The final Children’s Worlds database consisted of 95,576 participants. The cleaning and depuration of the dataset followed a set of procedures that included conducting a missing data analysis, assessing the presence of systematic response sets, and attending to clustering as an outcome of survey design effects. In the current study, we found missing items to be “missing completely at random” (MCAR) (Little’s MCAR: X2 = 319.453, df = 282, p = 0.062). We adopted a broad strategy for attending to missing data, ensuring that for each relevant scale only cases with less than 50% missing were subject to missing data estimation, and excluding those with more than 50% missing. For the estimation of the missing data, we used full information maximum likelihood (FIML), a modern approach to estimation, which has shown to produce unbiased parameter estimates and standard errors when data are MCAR (Enders, 2010). After data cleaning and depuration of the dataset, the overall sample of the Children’s Worlds Study was reduced by 2,794 cases to yield a final sample for the current study of 92,782 participants (girls = 49.7%; Mage = 11.03; SD = 1.27). Our data analysis strategy followed a three-step process as recommended by Brown (2015). First, we tested the conceptual and empirical viability of a four-factor model. Second, we examined the strength and pattern of correlations among factors in the first-order model. Third, we presented and tested the fit structure of the second-order factor model—justified on theoretical and empirical grounds.
Data were analyzed using confirmatory factor analysis in AMOS 26. Following the recommendations by Jackson et al. (2009), we used the Comparative Fit Index (CFI), the Standardized Root Mean Residual (SRMR), and the Root Mean Squared Error of Approximation (RMSEA) as fit indices to assess model fit. For these fit indices, we followed the cut-off thresholds recommended by Casas (2017). For the CFI we accepted scores higher than 0.950, and for the SRMR and the RMSEA we accepted scores lower than 0.05 as indicators of a good fit.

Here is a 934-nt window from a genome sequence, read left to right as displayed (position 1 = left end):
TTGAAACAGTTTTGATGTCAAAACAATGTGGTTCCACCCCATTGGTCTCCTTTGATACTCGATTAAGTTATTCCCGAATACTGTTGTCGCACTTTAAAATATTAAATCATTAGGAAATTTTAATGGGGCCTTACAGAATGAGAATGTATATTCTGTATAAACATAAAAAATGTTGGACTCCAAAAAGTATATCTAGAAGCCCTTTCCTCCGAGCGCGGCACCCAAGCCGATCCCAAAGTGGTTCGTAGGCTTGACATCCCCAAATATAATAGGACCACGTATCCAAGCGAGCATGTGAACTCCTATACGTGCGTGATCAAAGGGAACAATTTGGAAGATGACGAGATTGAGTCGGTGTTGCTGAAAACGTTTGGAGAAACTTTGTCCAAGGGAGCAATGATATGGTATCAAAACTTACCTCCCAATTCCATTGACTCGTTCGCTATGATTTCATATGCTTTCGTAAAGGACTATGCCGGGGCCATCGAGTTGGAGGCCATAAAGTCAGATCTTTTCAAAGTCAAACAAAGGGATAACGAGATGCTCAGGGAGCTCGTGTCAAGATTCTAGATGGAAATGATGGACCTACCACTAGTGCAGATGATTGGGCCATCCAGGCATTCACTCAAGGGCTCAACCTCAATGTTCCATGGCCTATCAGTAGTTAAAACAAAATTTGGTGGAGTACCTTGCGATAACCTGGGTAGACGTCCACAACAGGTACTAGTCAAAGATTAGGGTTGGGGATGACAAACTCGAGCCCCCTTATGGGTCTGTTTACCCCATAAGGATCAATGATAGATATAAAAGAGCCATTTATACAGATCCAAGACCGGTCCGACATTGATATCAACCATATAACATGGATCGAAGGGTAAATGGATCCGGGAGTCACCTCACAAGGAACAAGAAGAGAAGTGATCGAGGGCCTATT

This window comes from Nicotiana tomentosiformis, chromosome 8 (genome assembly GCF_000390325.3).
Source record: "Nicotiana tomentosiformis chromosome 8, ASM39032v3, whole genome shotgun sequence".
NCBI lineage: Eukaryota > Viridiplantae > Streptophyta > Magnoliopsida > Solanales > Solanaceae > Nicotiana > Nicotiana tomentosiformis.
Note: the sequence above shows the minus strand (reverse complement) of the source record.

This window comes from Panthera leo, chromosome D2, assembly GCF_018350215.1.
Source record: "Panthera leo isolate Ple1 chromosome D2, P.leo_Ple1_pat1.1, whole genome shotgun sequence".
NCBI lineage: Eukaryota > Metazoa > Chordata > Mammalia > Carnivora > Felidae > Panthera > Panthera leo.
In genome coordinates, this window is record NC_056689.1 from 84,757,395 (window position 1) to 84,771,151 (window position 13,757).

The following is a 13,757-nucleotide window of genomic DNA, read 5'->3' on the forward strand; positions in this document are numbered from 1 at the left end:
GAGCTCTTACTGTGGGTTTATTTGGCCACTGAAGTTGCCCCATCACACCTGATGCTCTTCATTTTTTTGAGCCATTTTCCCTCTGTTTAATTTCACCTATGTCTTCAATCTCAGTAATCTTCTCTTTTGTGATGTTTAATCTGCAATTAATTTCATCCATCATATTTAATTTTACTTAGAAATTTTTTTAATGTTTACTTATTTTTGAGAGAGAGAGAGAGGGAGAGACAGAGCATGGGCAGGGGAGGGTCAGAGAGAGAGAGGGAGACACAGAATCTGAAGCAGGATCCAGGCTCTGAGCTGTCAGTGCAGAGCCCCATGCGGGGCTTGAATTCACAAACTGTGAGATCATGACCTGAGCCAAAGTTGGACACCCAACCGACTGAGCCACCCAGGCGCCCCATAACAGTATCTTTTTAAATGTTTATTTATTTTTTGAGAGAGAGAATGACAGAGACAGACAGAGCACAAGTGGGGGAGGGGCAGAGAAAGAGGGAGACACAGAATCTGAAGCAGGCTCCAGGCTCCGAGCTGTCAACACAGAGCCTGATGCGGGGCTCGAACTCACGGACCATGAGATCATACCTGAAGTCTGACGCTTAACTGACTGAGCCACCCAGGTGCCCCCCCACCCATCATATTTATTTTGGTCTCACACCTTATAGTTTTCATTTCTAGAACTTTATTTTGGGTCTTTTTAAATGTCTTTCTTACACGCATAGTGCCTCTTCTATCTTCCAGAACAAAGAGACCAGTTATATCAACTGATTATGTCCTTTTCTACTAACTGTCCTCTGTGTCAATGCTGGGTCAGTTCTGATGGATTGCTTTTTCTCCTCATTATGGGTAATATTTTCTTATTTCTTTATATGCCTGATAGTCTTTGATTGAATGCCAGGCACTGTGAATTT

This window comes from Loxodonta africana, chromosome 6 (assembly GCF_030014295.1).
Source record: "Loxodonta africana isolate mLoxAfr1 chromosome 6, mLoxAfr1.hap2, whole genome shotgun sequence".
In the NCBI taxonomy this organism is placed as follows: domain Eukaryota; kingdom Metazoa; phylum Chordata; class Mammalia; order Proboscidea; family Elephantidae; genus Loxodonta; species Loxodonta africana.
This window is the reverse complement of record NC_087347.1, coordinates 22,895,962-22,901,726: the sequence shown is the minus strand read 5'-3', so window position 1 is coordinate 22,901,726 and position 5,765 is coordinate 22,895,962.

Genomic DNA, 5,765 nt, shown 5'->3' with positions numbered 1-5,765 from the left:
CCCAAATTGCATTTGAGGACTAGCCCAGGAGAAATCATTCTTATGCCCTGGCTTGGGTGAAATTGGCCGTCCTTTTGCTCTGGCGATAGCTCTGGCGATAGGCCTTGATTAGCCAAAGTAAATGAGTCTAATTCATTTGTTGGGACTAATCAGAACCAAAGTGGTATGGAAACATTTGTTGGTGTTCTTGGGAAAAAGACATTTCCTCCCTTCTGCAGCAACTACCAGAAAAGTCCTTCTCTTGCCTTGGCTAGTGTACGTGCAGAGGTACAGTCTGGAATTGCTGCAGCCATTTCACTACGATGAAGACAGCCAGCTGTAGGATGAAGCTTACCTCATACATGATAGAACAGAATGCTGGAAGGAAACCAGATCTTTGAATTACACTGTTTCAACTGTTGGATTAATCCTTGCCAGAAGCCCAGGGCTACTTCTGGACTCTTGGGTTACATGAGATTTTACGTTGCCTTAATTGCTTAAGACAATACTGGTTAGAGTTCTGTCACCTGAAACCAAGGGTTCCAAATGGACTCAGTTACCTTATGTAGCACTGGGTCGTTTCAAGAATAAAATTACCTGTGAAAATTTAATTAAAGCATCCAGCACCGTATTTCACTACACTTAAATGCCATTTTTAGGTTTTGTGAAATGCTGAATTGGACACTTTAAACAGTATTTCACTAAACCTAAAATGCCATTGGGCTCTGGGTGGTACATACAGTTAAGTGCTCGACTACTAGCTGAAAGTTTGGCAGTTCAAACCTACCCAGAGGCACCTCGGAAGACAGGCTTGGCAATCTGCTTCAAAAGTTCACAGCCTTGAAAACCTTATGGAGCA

We conducted measurement invariance testing, using multi-group structural equation modeling (MGSEM), to test the comparability of the conceptual model across gender and age. The tenability of measurement invariance allows for meaningful and unambiguous group comparisons (Meredith, 1993). We achieved this by following a three-step sequential process comprising the application of incrementally restrictive constraints wherein configural, metric, and scalar invariance were tested. Each subsequent constrained model was regarded as tenable if the model fit did not worsen by more than 0.01 on the CFI (Cheung and Rensvold, 2002) and by 0.015 on the RMSEA and SRMR (Chen, 2007). The tenability of scalar measurement invariance indicates that groups (gender and age) are comparable by correlations, regression coefficients, and mean scores.
Skewness and kurtosis of the items on all the scales fell beyond acceptable thresholds (Finney and DiStefano, 2006; see Table 1). We used the bootstrap method (500 samples) in AMOS 26 to attend to the deviation (Blunch, 2008). The bootstrap procedure allows for more accurate parameter estimates and the efficient handling of standard errors in the context of non-normal data (Blunch, 2008; Enders, 2010; Brown, 2015; Casas and González, 2017). A reliability analysis demonstrated acceptable reliability coefficients of 0.93 for the CW-SWBS, 0.87 for the CW-DBSWBS, 0.60 for PA scale, and 0.68 for the NA scale. We present the descriptive statistics for the items presented in Table 1 and the item correlations in Table 2.
Confirmatory Factor Analysis